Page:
USD/JPY Forecast February 3-7 – China Virus Lifts Safe-Haven Yen

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Dollar/yen recorded considerable losses last week, as the yen climbed to a 3-week high. The upcoming week features the Bank of Japan’s preferred inflation gauge, BoJ Core CPI, as well as Japanese retail sales.
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USD/JPY fundamental movers

On the inflation front, BoJ Core CPI, the bank’s preferred inflation gauge, improved to 0.3% in December, up from 0.2% a month earlier. Japanese retail sales have been in decline since the introduction of a new sales tax in October. Retail sales fell 2.6% in December, compared to a 2.1% in November. This marked a third straight decline.

In the U.S., it was a busy week. Durable goods orders jumped 2.4%, which was a 9-month high. However, the core release declined by 0.1%, shy of the estimate of 0.4%. The Federal Reserve maintained the benchmark rate, and Fed Chair Jerome Powell said that the “Fed is determined to avoid inflation persistently running below 2%.” This could be a hint of a rate hike in the next few months, which would be bullish for the U.S. dollar. Advance GDP for the fourth quarter came in at 2.1%, as expected. This was unchanged from the third-quarter figure.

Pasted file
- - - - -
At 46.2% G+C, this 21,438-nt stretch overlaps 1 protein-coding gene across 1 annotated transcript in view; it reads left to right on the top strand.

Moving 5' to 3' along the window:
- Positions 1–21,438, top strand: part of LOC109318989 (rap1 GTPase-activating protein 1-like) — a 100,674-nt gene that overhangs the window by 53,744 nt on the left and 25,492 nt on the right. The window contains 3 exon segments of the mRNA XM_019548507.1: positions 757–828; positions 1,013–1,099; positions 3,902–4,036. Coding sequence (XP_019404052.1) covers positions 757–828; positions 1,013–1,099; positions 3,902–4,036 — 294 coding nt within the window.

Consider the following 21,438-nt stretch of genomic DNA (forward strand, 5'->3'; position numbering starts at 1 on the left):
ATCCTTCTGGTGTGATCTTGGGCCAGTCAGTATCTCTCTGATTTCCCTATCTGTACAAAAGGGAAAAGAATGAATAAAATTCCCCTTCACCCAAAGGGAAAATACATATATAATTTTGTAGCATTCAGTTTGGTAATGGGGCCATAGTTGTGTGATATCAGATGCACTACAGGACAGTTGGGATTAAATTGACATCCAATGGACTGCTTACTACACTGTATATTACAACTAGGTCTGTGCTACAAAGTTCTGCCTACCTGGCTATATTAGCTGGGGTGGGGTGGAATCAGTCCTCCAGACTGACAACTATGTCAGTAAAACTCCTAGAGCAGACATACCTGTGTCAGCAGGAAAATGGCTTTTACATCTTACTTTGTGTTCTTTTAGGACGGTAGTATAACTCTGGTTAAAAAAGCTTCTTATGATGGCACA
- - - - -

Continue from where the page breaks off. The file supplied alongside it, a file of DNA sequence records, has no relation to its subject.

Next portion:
See all the main events in the Forex Weekly Outlook

Key news updates for USD/JPY

Updates:

USD/JPY Technical Analysis

We start with resistance at 112.25, which has held firm since December 2018.

111.62 has been a resistance line since April 2019. 110.62 is next.

109.73 has switched to a resistance role after losses by USD/JPY last week.

108.70 is an immediate resistance line.

108.10 is under pressure in support. It last saw action in the first week in January.

107.30 (mentioned last week) has provided support since October 2019. 106.61 is next.

105.55 is the final support level for now.

USD/JPY Daily Chart

USD/JPY Sentiment

I remain bearish on USD/JPY

The China coronavirus continues to spread and claim lives, and investors remain very concerned. Risk appetite has fallen and investors have snapped up safe-haven investments such as the Japanese yen. With no signs that the outbreak will soon be contained, the yen rally could continue.

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About Author

Kenny Fisher - Senior Writer A native of Toronto, Canada, Kenneth worked for seven years in the marketing and trading departments at Bendix, a foreign exchange company in Toronto. Kenneth is also a lawyer, and has extensive experience as an editor and writer.